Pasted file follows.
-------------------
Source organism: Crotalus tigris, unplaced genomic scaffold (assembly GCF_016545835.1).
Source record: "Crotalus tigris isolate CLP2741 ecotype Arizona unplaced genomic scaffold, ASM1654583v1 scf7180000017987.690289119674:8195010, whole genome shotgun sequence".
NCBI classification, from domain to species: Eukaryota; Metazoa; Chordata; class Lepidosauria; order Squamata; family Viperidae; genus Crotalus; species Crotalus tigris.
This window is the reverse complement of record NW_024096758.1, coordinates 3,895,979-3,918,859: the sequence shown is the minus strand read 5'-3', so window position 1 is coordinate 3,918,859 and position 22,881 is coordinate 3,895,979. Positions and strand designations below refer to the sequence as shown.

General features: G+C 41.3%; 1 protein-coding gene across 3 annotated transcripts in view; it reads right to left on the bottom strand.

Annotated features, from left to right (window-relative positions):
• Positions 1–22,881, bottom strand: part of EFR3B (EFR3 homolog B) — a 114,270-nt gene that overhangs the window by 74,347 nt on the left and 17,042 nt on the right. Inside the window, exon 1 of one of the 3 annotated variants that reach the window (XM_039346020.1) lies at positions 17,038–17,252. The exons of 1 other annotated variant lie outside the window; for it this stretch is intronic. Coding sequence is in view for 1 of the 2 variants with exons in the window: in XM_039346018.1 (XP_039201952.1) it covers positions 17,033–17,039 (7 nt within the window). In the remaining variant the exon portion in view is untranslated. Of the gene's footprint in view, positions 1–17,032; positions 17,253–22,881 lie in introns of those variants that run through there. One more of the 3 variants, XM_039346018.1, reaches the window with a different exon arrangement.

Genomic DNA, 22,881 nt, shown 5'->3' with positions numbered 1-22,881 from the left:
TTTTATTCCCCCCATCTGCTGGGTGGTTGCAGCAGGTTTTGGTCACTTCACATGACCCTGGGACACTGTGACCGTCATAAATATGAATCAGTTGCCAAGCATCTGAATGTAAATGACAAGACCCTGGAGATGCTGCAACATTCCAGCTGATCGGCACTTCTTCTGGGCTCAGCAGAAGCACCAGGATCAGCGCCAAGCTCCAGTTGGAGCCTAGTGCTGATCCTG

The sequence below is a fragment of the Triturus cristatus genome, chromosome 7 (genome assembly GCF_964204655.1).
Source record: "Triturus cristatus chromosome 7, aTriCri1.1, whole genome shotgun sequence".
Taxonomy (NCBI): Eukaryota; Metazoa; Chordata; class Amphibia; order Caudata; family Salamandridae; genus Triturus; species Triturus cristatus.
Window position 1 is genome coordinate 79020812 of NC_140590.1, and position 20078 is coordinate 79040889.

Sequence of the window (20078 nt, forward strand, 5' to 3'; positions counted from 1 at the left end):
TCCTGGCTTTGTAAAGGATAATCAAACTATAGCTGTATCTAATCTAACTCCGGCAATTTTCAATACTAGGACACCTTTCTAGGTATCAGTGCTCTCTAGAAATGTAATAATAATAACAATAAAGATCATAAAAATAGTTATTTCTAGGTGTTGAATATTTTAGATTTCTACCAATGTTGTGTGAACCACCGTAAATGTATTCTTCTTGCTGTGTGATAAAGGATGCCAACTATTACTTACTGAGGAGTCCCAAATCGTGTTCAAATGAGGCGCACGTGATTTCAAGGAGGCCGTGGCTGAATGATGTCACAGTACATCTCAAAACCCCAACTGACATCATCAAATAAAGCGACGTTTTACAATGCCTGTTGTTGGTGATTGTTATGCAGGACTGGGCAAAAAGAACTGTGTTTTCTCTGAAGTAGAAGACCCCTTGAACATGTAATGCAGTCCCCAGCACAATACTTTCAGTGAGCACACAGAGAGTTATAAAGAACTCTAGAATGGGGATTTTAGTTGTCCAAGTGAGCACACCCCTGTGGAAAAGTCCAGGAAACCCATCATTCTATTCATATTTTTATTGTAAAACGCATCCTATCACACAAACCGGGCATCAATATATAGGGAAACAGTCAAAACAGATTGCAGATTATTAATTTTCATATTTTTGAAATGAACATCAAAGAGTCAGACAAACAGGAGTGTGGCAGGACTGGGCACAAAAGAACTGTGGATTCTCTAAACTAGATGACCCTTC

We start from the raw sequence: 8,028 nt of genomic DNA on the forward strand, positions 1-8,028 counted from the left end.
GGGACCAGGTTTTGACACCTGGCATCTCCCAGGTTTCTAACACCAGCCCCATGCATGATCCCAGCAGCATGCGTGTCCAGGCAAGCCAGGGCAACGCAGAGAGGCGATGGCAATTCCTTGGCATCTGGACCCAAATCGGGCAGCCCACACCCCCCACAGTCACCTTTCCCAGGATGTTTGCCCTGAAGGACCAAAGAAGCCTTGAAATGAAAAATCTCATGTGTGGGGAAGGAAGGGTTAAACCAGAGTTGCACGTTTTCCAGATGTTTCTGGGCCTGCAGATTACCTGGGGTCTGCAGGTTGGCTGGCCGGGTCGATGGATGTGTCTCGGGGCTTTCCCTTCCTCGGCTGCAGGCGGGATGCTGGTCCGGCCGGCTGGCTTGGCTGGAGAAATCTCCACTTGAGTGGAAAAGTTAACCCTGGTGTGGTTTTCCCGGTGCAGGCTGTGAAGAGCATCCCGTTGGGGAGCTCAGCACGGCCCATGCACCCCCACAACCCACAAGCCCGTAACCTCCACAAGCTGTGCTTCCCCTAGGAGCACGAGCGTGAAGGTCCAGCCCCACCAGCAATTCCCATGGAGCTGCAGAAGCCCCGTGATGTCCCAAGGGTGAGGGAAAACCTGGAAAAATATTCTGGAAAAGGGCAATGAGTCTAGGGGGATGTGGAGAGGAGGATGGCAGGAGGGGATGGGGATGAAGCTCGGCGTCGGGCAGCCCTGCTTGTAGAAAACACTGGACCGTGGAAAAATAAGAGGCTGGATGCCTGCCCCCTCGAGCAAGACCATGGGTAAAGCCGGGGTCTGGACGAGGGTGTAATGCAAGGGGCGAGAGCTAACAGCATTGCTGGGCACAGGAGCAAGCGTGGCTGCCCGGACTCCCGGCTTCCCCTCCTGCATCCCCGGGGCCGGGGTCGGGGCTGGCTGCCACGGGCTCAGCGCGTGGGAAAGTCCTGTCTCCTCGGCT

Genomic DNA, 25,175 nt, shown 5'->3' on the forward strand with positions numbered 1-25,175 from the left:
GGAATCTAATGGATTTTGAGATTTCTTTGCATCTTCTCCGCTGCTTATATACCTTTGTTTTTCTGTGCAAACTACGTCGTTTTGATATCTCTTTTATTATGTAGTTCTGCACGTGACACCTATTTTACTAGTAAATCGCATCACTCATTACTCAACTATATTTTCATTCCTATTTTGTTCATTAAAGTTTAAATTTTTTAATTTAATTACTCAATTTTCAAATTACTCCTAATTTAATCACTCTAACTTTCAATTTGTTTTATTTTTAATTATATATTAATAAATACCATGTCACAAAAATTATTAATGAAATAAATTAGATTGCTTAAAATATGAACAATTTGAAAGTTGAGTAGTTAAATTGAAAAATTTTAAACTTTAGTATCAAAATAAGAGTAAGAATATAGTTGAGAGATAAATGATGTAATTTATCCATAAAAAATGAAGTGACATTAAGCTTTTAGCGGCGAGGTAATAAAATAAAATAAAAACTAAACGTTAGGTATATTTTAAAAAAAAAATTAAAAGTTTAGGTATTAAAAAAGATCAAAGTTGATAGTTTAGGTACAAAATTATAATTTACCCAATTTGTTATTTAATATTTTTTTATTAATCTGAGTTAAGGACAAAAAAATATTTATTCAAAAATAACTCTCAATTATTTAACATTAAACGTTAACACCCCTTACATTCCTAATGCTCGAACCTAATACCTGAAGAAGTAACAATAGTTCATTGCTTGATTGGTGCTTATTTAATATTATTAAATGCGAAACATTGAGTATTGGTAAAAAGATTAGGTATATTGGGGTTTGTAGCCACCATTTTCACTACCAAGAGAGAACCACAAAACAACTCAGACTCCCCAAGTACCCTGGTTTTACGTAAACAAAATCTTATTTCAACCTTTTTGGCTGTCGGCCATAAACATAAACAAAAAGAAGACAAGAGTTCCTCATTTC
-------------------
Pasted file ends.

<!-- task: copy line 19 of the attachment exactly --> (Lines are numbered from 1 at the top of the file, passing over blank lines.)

GGAATCTAATGGATTTTGAGATTTCTTTGCATCTTCTCCGCTGCTTATATACCTTTGTTTTTCTGTGCAAACTACGTCGTTTTGATATCTCTTTTATTATGTAGTTCTGCACGTGACACCTATTTTACTAGTAAATCGCATCACTCATTACTCAACTATATTTTCATTCCTATTTTGTTCATTAAAGTTTAAATTTTTTAATTTAATTACTCAATTTTCAAATTACTCCTAATTTAATCACTCTAACTTTCAATTTGTTTTATTTTTAATTATATATTAATAAATACCATGTCACAAAAATTATTAATGAAATAAATTAGATTGCTTAAAATATGAACAATTTGAAAGTTGAGTAGTTAAATTGAAAAATTTTAAACTTTAGTATCAAAATAAGAGTAAGAATATAGTTGAGAGATAAATGATGTAATTTATCCATAAAAAATGAAGTGACATTAAGCTTTTAGCGGCGAGGTAATAAAATAAAATAAAAACTAAACGTTAGGTATATTTTAAAAAAAAAATTAAAAGTTTAGGTATTAAAAAAGATCAAAGTTGATAGTTTAGGTACAAAATTATAATTTACCCAATTTGTTATTTAATATTTTTTTATTAATCTGAGTTAAGGACAAAAAAATATTTATTCAAAAATAACTCTCAATTATTTAACATTAAACGTTAACACCCCTTACATTCCTAATGCTCGAACCTAATACCTGAAGAAGTAACAATAGTTCATTGCTTGATTGGTGCTTATTTAATATTATTAAATGCGAAACATTGAGTATTGGTAAAAAGATTAGGTATATTGGGGTTTGTAGCCACCATTTTCACTACCAAGAGAGAACCACAAAACAACTCAGACTCCCCAAGTACCCTGGTTTTACGTAAACAAAATCTTATTTCAACCTTTTTGGCTGTCGGCCATAAACATAAACAAAAAGAAGACAAGAGTTCCTCATTTC